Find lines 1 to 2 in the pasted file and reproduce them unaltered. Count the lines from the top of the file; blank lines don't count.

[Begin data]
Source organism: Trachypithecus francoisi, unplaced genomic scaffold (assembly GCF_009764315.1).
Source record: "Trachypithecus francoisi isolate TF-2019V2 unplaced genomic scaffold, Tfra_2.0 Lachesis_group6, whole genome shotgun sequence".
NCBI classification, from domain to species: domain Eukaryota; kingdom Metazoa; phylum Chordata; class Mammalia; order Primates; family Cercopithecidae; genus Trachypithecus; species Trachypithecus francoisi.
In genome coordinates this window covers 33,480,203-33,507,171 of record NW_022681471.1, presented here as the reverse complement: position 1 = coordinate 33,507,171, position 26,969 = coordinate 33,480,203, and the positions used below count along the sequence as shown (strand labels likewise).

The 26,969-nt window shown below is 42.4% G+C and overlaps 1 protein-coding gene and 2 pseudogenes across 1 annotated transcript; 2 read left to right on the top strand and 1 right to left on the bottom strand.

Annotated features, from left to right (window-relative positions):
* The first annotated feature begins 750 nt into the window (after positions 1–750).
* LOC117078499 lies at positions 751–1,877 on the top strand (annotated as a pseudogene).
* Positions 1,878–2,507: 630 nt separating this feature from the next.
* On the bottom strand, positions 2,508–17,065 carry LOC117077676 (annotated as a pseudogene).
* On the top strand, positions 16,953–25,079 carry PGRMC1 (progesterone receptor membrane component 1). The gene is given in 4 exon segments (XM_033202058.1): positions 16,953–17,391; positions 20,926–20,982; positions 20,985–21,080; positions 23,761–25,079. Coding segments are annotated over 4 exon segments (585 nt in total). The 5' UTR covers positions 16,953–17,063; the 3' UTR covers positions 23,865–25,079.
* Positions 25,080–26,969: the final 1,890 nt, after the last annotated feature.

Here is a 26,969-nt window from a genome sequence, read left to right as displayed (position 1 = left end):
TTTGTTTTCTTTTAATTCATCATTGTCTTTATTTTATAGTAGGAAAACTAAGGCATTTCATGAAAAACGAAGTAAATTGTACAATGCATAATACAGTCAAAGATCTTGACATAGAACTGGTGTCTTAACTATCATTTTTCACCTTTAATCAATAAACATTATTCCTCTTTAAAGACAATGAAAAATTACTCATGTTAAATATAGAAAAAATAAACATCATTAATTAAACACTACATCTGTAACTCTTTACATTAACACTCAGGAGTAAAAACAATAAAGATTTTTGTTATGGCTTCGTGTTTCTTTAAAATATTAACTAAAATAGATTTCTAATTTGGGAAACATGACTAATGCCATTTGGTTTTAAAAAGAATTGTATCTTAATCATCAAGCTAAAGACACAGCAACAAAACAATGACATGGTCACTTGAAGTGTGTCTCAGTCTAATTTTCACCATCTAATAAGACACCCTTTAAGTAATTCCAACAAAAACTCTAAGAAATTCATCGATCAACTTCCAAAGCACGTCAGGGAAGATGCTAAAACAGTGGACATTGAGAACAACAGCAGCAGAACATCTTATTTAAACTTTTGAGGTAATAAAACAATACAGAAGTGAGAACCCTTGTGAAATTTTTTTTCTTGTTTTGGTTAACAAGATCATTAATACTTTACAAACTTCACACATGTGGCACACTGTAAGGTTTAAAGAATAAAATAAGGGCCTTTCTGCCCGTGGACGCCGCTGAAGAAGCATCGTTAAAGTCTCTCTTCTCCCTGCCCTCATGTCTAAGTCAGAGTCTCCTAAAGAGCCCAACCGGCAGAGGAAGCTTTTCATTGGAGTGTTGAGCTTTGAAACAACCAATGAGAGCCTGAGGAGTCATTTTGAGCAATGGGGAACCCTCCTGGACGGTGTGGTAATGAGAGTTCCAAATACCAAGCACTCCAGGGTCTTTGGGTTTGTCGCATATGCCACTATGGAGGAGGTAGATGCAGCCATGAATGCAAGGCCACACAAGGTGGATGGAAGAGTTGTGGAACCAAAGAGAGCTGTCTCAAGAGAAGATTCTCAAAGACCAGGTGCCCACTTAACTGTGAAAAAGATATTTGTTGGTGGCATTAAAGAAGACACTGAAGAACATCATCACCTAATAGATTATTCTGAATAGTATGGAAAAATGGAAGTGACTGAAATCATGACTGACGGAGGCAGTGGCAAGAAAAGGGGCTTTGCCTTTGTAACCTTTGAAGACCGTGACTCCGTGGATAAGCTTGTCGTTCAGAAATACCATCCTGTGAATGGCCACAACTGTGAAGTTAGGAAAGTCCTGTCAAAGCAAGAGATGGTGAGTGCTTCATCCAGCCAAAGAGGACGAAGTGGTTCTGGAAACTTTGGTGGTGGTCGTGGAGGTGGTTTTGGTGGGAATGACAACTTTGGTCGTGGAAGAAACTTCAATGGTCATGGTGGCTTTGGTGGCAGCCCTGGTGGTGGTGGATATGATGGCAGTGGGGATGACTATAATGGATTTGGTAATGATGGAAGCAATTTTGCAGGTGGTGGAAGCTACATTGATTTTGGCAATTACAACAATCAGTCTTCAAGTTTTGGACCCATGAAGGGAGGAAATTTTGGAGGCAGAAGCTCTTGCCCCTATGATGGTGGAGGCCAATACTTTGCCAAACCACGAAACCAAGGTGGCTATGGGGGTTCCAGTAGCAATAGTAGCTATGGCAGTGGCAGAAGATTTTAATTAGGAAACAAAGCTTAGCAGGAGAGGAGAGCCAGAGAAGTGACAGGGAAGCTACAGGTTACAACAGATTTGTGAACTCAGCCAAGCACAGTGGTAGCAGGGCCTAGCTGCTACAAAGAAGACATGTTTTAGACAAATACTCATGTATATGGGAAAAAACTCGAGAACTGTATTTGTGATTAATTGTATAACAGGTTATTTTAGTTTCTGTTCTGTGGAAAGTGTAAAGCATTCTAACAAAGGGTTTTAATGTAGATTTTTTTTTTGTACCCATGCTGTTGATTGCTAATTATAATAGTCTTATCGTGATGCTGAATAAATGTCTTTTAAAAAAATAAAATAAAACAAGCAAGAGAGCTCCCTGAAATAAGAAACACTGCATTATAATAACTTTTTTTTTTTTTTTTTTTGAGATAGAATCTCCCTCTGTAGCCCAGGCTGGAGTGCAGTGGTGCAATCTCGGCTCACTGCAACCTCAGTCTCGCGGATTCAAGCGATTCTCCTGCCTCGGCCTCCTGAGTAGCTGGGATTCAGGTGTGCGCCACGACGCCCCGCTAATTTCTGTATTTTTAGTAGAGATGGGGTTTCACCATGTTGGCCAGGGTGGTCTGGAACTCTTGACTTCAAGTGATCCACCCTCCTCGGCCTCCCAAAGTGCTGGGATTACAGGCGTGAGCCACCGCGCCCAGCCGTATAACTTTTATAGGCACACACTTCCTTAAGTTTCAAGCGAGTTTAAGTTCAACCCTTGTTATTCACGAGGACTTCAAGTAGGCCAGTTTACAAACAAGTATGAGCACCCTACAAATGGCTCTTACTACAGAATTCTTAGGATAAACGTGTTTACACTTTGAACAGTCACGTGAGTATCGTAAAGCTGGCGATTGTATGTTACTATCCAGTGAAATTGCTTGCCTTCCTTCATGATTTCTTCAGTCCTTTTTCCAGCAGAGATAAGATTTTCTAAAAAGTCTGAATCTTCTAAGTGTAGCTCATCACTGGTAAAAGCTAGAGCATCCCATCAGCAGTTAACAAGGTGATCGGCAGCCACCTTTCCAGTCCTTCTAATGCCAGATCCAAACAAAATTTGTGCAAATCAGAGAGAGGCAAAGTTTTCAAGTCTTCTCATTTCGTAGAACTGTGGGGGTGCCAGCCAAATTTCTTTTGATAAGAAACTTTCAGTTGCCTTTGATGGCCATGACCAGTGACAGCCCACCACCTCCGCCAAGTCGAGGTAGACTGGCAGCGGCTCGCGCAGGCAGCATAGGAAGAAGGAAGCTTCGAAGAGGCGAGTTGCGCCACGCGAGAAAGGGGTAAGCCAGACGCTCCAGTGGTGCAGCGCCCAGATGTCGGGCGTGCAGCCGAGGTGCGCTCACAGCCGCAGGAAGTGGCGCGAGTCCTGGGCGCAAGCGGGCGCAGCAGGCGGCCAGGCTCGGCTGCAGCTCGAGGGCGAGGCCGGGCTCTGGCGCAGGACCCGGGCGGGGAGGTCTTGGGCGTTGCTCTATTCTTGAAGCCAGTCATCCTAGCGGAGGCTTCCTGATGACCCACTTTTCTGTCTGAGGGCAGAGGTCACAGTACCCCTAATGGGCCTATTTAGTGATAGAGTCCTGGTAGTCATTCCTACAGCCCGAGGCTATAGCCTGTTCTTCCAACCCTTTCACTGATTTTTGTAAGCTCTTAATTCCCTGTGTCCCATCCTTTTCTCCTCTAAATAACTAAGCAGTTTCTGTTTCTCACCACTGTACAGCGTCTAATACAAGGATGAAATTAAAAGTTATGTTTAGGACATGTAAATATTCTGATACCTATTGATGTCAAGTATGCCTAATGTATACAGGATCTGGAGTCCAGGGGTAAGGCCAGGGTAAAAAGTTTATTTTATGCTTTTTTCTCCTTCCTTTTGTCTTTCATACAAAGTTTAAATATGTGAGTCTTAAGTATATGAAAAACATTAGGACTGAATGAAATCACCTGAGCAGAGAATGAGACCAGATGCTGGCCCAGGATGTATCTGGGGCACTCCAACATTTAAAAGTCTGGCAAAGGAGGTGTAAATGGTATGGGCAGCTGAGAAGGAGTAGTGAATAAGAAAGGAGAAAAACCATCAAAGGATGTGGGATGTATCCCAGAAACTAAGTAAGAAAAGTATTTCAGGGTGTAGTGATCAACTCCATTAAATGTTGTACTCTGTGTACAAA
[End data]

Source organism: Trachypithecus francoisi, unplaced genomic scaffold (assembly GCF_009764315.1).
Source record: "Trachypithecus francoisi isolate TF-2019V2 unplaced genomic scaffold, Tfra_2.0 Lachesis_group6, whole genome shotgun sequence".